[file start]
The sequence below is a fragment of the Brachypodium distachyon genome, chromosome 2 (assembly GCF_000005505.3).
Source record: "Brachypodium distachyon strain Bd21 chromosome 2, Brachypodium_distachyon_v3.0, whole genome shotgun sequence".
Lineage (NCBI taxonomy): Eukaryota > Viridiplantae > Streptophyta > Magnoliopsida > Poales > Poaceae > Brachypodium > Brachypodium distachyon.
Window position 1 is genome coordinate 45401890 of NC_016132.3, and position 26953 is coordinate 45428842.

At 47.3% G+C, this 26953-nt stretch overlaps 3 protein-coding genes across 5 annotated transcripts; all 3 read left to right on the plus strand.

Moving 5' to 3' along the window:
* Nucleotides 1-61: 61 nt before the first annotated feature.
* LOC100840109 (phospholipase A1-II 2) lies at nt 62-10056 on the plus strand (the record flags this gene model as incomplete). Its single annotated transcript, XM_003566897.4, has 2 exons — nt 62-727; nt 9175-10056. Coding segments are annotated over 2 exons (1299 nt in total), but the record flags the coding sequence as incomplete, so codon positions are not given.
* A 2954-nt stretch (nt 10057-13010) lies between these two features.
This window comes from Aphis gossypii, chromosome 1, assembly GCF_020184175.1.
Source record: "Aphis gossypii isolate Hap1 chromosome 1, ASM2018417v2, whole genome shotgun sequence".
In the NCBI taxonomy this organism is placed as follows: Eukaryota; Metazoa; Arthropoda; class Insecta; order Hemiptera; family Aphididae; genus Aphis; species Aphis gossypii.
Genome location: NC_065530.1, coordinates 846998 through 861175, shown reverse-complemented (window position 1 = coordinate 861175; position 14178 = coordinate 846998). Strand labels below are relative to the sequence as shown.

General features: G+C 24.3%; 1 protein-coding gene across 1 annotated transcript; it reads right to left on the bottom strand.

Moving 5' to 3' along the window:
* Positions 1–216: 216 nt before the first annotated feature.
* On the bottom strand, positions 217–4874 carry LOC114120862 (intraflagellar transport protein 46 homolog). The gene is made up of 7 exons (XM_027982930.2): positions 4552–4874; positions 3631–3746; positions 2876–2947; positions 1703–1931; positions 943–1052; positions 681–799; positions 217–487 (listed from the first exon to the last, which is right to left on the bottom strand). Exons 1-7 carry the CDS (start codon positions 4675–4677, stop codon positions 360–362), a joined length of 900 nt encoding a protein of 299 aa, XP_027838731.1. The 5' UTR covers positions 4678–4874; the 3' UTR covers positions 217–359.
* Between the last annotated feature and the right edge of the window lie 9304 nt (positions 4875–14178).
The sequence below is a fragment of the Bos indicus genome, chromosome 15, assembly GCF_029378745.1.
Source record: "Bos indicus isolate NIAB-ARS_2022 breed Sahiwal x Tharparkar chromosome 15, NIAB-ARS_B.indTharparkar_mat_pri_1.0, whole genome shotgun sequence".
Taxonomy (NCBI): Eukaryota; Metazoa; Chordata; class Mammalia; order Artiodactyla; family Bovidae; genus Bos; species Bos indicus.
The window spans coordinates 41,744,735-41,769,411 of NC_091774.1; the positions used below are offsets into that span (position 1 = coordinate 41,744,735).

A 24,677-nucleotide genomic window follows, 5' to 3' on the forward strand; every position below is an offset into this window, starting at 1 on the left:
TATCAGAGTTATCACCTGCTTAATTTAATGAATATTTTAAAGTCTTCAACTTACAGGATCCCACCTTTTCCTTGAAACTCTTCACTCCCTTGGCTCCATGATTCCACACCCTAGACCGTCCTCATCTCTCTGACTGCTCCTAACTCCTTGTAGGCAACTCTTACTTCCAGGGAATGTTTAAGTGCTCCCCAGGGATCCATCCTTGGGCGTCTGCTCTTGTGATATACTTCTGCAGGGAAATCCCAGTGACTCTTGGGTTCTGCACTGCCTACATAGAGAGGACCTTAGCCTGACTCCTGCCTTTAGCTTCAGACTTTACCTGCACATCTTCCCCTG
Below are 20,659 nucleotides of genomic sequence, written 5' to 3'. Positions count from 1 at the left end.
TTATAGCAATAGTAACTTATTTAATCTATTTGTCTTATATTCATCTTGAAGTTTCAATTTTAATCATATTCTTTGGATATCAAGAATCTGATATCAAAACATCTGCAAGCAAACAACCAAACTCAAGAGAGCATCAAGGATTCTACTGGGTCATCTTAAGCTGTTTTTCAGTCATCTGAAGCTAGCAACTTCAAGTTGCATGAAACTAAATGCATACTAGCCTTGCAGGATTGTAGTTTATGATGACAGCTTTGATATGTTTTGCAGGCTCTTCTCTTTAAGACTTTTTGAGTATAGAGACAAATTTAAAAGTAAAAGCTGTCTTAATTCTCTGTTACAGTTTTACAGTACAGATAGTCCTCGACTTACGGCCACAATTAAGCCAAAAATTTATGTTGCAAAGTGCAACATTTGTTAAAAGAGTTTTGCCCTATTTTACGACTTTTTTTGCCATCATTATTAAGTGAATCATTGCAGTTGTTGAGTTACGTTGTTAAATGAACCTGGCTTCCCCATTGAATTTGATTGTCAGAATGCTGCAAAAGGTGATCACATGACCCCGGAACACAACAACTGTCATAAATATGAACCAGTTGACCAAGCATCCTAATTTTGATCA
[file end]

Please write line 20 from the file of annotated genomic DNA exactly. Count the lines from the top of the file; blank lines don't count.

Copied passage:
Source record: "Bos indicus isolate NIAB-ARS_2022 breed Sahiwal x Tharparkar chromosome 15, NIAB-ARS_B.indTharparkar_mat_pri_1.0, whole genome shotgun sequence".